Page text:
Our latest news


A new commitment has been launched aimed at employers to help improve the mental health wellbeing and care of employees in the workplace. The Mental Health at Work Commitment identifies a framework containing 6 standards, which are

prioritise mental health in the workplace by the development and deliverance of a systematic programme of activity

proactively ensure that work designs and organisational culture drives positive mental health outcomes

promote an open culture around mental health

increase organisational confidence and capabilities

provide mental health tools and support to individuals

increase transparency and accountability through internal and external reporting

The initiatives have been launched as part of the Mental Health at Work Campaign which is presented by MIND and funded by The Royal Foundation as part of their Heads Together project. Employers need to take proactive steps to creating mentally healthy workplaces by signing up to this pledge. Resources are available to help employers prevent poor mental health and promote wellbeing in the workplace. PLEASE GO TO for more information and sign upto the pledge

HSE releases annual work related injury & ill health statistics

The HSE have now released its work related injury statistics for 2018/2019.

The report includes the statistics for work related ill health, workplace injuries, days lost and enforcement action taken.

In 2018/2019 we saw

147 fatal injuries whilst 581,000 workers sustained non fatal injuries. 1.4 million workers suffered from work related illnesses, 602,000 workers reported experienced work related stress, depression or anxiety with 498,000 workers suffering from a work related musculoskeletal disorder.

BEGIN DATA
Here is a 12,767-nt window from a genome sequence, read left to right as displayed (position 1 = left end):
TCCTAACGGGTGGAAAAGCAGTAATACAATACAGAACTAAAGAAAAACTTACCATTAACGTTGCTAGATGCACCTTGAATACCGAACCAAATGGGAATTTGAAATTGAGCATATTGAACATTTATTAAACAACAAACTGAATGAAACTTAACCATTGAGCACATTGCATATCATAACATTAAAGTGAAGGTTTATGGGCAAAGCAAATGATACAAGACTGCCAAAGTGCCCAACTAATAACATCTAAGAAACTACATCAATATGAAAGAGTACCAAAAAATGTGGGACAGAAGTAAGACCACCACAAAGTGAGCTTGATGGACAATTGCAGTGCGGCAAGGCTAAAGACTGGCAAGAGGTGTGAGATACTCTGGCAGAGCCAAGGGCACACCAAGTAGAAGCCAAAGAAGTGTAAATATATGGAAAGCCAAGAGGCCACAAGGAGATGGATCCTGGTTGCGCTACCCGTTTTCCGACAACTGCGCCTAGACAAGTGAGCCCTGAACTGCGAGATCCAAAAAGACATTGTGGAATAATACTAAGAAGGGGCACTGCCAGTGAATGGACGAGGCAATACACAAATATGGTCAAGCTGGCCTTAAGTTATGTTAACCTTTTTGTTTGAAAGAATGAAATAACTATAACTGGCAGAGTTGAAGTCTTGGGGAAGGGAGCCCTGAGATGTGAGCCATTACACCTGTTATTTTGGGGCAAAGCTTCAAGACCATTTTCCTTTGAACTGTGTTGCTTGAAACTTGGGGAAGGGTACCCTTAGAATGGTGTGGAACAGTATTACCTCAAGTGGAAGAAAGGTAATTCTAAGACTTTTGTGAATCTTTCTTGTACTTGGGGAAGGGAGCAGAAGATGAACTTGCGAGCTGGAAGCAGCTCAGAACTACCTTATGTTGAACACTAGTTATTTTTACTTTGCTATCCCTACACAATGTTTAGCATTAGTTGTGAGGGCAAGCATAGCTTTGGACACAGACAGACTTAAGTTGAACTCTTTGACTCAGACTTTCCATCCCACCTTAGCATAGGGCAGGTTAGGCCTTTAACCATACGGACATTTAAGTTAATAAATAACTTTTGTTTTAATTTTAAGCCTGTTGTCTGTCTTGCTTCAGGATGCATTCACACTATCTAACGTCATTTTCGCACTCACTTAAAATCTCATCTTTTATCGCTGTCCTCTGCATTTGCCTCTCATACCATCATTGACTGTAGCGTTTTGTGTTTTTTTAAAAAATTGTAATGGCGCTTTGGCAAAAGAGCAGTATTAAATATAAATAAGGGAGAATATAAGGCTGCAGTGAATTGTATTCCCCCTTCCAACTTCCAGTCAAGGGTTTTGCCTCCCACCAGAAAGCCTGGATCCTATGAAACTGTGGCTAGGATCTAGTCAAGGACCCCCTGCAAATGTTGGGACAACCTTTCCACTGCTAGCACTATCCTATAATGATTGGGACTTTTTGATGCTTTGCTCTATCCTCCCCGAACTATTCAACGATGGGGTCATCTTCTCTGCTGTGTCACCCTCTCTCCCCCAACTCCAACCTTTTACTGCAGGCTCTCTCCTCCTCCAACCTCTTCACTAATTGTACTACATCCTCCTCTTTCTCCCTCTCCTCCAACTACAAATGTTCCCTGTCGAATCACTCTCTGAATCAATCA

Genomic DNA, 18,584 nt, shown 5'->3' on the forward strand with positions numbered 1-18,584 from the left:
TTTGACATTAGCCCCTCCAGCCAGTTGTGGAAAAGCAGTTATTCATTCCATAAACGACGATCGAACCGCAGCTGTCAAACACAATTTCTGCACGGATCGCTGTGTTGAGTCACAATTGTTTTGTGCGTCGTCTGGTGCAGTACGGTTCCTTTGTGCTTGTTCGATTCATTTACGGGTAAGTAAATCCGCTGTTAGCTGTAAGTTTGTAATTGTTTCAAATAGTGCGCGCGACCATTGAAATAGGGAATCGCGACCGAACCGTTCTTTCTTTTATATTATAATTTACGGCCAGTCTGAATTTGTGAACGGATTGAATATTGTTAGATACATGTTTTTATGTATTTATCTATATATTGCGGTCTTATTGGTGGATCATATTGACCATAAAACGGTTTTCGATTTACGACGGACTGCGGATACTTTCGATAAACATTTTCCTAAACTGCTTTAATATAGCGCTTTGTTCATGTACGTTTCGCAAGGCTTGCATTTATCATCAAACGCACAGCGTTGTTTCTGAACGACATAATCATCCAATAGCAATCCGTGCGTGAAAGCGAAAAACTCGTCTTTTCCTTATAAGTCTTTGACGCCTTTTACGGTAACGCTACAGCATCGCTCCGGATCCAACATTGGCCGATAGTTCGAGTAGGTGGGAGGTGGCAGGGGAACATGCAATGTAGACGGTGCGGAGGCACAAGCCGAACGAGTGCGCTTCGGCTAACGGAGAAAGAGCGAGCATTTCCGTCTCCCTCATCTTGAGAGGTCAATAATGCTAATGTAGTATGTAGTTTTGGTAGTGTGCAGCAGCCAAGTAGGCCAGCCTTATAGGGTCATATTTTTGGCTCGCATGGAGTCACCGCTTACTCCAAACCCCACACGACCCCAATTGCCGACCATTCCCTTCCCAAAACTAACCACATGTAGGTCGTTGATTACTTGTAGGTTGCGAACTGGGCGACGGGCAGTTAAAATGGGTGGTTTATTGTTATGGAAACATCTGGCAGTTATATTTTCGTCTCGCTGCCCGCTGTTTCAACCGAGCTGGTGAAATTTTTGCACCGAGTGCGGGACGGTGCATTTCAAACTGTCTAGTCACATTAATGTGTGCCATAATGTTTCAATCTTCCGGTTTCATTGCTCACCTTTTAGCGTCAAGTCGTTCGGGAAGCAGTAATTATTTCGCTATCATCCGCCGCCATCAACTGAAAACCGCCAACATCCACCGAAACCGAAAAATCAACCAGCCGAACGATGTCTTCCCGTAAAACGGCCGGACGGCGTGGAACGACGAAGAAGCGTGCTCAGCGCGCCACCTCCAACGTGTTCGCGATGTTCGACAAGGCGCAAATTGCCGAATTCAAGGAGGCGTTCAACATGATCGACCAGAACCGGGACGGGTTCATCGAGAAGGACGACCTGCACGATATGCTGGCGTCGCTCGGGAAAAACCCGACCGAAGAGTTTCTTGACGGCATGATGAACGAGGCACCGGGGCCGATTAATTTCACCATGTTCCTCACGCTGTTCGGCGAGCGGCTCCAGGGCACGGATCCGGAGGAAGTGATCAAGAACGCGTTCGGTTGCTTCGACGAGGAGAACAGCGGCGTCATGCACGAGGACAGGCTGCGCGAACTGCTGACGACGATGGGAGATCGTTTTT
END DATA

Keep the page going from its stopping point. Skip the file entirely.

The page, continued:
The figures published just highlight the need of managing risk and the continued promotion, review management and monitoring to continuously improve the health safety and wellbeing of our workforce.

Top 20 Building Contractor “trials exoskeleton vest”

Trials are underway for a “exoskeleton vest” which is aimed to reduce the exertion of lifting and extending working lives for construction workers.

The vest ultimately supports workers arms when lifting above chest height which then transfers the strains usually imposed on the shoulders, back and upper arms to the legs which in turn reduces fatigue and risk of injury.

it was quoted “The vest unit relies on spring loaded links between the arms, back and waist pieces to provide lift assistance but is not powered”. The trial focused on tasks where operatives spend mosdt f their working day with their arms raised such as installation of dry lining or ceiling tiles with one worker stating he could feel a difference within one hour of wearing the vest.


Trials continue… will be interesting to monitor this new invention, definitely a step forward in increasing workers lives 🙂

NOTE: the manual handling guidance limits DO NOT change as a result of this trial becoming industry use.